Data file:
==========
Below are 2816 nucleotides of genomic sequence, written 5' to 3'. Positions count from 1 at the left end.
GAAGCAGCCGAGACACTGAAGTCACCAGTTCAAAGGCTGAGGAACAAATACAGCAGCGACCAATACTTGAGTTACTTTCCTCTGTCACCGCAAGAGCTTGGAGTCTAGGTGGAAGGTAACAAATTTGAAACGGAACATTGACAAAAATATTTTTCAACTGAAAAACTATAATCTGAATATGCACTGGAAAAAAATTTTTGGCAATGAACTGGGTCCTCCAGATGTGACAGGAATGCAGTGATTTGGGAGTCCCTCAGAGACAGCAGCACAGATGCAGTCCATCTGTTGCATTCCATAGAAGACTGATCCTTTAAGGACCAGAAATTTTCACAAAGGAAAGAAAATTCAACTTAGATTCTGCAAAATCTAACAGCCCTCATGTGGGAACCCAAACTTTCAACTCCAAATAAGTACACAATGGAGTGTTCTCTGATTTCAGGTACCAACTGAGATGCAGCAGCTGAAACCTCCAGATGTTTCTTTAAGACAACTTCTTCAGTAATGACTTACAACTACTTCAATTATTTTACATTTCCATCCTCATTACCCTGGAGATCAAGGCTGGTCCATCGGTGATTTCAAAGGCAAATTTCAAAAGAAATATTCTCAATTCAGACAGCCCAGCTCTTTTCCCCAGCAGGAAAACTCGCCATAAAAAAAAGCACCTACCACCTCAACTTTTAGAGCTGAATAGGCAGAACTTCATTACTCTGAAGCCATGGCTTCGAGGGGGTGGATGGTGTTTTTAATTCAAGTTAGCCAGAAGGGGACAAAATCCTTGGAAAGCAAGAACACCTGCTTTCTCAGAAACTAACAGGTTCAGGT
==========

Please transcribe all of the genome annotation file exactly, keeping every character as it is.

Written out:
Below are 2816 nucleotides of genomic sequence, written 5' to 3'. Positions count from 1 at the left end.
GAAGCAGCCGAGACACTGAAGTCACCAGTTCAAAGGCTGAGGAACAAATACAGCAGCGACCAATACTTGAGTTACTTTCCTCTGTCACCGCAAGAGCTTGGAGTCTAGGTGGAAGGTAACAAATTTGAAACGGAACATTGACAAAAATATTTTTCAACTGAAAAACTATAATCTGAATATGCACTGGAAAAAAATTTTTGGCAATGAACTGGGTCCTCCAGATGTGACAGGAATGCAGTGATTTGGGAGTCCCTCAGAGACAGCAGCACAGATGCAGTCCATCTGTTGCATTCCATAGAAGACTGATCCTTTAAGGACCAGAAATTTTCACAAAGGAAAGAAAATTCAACTTAGATTCTGCAAAATCTAACAGCCCTCATGTGGGAACCCAAACTTTCAACTCCAAATAAGTACACAATGGAGTGTTCTCTGATTTCAGGTACCAACTGAGATGCAGCAGCTGAAACCTCCAGATGTTTCTTTAAGACAACTTCTTCAGTAATGACTTACAACTACTTCAATTATTTTACATTTCCATCCTCATTACCCTGGAGATCAAGGCTGGTCCATCGGTGATTTCAAAGGCAAATTTCAAAAGAAATATTCTCAATTCAGACAGCCCAGCTCTTTTCCCCAGCAGGAAAACTCGCCATAAAAAAAAGCACCTACCACCTCAACTTTTAGAGCTGAATAGGCAGAACTTCATTACTCTGAAGCCATGGCTTCGAGGGGGTGGATGGTGTTTTTAATTCAAGTTAGCCAGAAGGGGACAAAATCCTTGGAAAGCAAGAACACCTGCTTTCTCAGAAACTAACAGGTTCAGGT